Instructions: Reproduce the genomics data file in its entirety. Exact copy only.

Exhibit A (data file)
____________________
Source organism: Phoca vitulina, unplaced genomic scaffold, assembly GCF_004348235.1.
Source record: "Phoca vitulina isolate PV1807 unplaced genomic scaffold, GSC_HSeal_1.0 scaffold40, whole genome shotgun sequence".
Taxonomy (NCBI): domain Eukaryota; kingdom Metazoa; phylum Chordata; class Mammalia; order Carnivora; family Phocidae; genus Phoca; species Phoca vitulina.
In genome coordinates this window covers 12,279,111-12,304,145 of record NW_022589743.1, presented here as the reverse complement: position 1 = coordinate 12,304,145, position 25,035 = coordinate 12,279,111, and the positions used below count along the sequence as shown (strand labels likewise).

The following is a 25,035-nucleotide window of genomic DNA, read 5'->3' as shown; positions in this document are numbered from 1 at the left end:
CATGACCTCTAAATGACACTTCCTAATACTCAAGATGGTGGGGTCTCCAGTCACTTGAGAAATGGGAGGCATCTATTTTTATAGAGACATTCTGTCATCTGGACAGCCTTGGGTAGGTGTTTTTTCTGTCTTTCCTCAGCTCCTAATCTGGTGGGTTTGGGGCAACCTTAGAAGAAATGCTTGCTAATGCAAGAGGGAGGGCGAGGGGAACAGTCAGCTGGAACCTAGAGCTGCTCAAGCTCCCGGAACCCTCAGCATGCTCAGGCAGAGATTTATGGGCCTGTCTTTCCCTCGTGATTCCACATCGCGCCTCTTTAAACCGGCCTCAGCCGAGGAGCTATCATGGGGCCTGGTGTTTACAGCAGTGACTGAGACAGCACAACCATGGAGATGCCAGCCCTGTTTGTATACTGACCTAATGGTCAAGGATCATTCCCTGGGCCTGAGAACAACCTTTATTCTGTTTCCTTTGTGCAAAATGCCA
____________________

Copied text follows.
Source organism: Phoca vitulina, unplaced genomic scaffold, assembly GCF_004348235.1.
Source record: "Phoca vitulina isolate PV1807 unplaced genomic scaffold, GSC_HSeal_1.0 scaffold40, whole genome shotgun sequence".
Taxonomy (NCBI): domain Eukaryota; kingdom Metazoa; phylum Chordata; class Mammalia; order Carnivora; family Phocidae; genus Phoca; species Phoca vitulina.
In genome coordinates this window covers 12,279,111-12,304,145 of record NW_022589743.1, presented here as the reverse complement: position 1 = coordinate 12,304,145, position 25,035 = coordinate 12,279,111, and the positions used below count along the sequence as shown (strand labels likewise).

The following is a 25,035-nucleotide window of genomic DNA, read 5'->3' as shown; positions in this document are numbered from 1 at the left end:
CATGACCTCTAAATGACACTTCCTAATACTCAAGATGGTGGGGTCTCCAGTCACTTGAGAAATGGGAGGCATCTATTTTTATAGAGACATTCTGTCATCTGGACAGCCTTGGGTAGGTGTTTTTTCTGTCTTTCCTCAGCTCCTAATCTGGTGGGTTTGGGGCAACCTTAGAAGAAATGCTTGCTAATGCAAGAGGGAGGGCGAGGGGAACAGTCAGCTGGAACCTAGAGCTGCTCAAGCTCCCGGAACCCTCAGCATGCTCAGGCAGAGATTTATGGGCCTGTCTTTCCCTCGTGATTCCACATCGCGCCTCTTTAAACCGGCCTCAGCCGAGGAGCTATCATGGGGCCTGGTGTTTACAGCAGTGACTGAGACAGCACAACCATGGAGATGCCAGCCCTGTTTGTATACTGACCTAATGGTCAAGGATCATTCCCTGGGCCTGAGAACAACCTTTATTCTGTTTCCTTTGTGCAAAATGCCA